** I could completely digress about the fact that the speaker in a poem doesn’t title the poem, the author does that. So what’s probably going on in “The Road Not Taken” is that Frost, who titled the poem, is gently mocking the speaker of the poem.

***This blog is already too long, but I’d love to analyze his use of the words “can” and “let.”

  • The Road Not Taken

by Robert Frost

Two roads diverged in a yellow wood,
And sorry I could not travel both
And be one traveler, long I stood
And looked down one as far as I could
To where it bent in the undergrowth;
Then took the other, as just as fair,
And having perhaps the better claim,
Because it was grassy and wanted wear;
Though as for that the passing there
Had worn them really about the same,
And both that morning equally lay
In leaves no step had trodden black.
Oh, I kept the first for another day!
Yet knowing how way leads on to way,
I doubted if I should ever come back.
I shall be telling this with a sigh
Somewhere ages and ages hence:
Two roads diverged in a wood, and I—
I took the one less traveled by,
And that has made all the difference.
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Oppressed? Liberation Through Dialogue!

With the AZ special election (including Prop 123) right around the corner next Tuesday May 17, I have been amazed by the frenzy of discussion and busyness accompanying this important state decision. People seem to agree that education needs more funding–but disagree about solutions. As I watch everyone scramble around with so much at stake, I feel a little bit powerless at times. I’ve been thinking about Pedagogy of the Oppressed. In Chapter 4, Paulo Freire describes some strategies that oppressors use to keep the people busy, disorganized, divided. Sure, Freire was writing about liberating non-literate people in Brazil–and it might be a stretch to call educators in Arizona “oppressed”–but there are some things in Freire’s work that make me raise my eyebrows. If there are powerful people trying to divide us on purpose (and I believe that there are), I think Freire has some insight that will make you raise your eyebrows, too.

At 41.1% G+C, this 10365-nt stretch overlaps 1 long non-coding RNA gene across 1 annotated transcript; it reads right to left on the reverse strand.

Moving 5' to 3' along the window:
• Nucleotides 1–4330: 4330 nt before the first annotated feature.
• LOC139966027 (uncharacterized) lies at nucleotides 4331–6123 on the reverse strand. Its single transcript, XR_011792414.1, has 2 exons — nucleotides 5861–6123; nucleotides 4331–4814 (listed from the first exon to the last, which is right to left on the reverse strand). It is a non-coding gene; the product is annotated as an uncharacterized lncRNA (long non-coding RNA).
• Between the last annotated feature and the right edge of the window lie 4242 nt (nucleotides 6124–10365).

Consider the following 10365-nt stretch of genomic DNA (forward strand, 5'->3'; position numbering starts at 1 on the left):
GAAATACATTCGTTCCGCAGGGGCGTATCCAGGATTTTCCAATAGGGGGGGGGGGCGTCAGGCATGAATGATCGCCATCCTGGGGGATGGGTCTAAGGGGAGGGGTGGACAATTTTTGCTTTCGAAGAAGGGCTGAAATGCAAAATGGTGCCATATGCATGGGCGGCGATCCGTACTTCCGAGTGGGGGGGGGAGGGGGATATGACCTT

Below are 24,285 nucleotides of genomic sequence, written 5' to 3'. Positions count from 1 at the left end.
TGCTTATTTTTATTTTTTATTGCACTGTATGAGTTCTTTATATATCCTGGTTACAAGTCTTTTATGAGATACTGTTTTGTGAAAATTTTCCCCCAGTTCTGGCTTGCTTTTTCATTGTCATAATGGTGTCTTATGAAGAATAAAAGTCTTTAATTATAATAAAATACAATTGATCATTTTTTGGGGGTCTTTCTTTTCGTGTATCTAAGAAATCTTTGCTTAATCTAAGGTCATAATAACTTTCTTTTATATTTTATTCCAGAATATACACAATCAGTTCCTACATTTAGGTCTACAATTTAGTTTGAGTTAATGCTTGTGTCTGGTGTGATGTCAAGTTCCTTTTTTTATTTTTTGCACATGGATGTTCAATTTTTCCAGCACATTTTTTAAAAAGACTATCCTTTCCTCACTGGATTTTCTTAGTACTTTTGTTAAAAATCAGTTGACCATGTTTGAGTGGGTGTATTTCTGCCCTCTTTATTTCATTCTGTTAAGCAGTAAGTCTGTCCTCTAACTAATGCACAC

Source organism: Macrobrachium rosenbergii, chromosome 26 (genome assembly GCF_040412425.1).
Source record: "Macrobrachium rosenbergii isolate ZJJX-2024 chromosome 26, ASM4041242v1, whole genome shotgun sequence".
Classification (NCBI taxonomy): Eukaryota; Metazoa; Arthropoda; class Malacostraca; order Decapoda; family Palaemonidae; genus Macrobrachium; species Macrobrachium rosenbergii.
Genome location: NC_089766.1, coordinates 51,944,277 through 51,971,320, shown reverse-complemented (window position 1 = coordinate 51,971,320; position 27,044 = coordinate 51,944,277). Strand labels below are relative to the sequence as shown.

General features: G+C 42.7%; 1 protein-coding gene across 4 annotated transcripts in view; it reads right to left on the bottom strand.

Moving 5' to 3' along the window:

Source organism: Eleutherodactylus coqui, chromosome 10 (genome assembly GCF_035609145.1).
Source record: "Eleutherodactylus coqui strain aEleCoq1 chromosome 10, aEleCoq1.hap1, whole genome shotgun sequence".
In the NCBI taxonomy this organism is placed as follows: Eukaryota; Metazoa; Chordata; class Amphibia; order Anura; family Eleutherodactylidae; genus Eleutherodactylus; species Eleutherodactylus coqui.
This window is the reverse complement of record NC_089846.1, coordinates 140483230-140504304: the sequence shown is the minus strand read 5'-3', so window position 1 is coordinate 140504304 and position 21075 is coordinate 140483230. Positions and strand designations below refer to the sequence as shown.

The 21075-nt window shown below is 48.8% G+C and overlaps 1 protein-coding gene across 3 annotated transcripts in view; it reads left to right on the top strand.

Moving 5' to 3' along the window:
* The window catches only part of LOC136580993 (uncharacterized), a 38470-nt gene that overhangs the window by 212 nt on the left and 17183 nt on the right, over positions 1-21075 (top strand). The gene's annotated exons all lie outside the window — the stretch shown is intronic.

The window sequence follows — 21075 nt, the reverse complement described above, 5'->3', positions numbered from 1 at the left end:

According to Freire, one method of creating ongoing oppression is a strategy called “Divide and Rule” (Chapter 4). Here is an abbreviated* excerpt:

“As the oppressor minority subordinates and dominates the majority, it must divide it and keep it divided in order to remain in power…Accordingly, the oppressors halt by any method (including violence) any action which in even incipient fashion could awaken the oppressed to the need for unity…It is in the interest of the oppressor to weaken the oppressed still farther, to isolate them, to create and deepen rifts among them…One of the characteristics of oppressive cultural action…is the emphasis on a focalized view of problems rather than on seeing them as dimensions of a totality…And the more alienated people are, the easier it is to divide them and keep them divided. These focalized forms of action…hamper the oppressed from perceiving reality critically and keep them isolated from the problems of oppressed women and men in other areas.”

Sound like something you are witnessing in the dialogue around you? Are we being divided by current issues? Are we isolated by differing opinions? As Chris Marsh wrote last month, divided we will fall. It seems to me that educators (and those who care about education) are being divided and kept very, very busy with focalized problems that keep us from unifying about bigger issues. I heard that most school districts had no choice but to create multiple budgets depending on whether Prop 123 passes or fails. Talk about being divided and kept busy! The bigger issue here? Funding for education in Arizona. And we need to unify.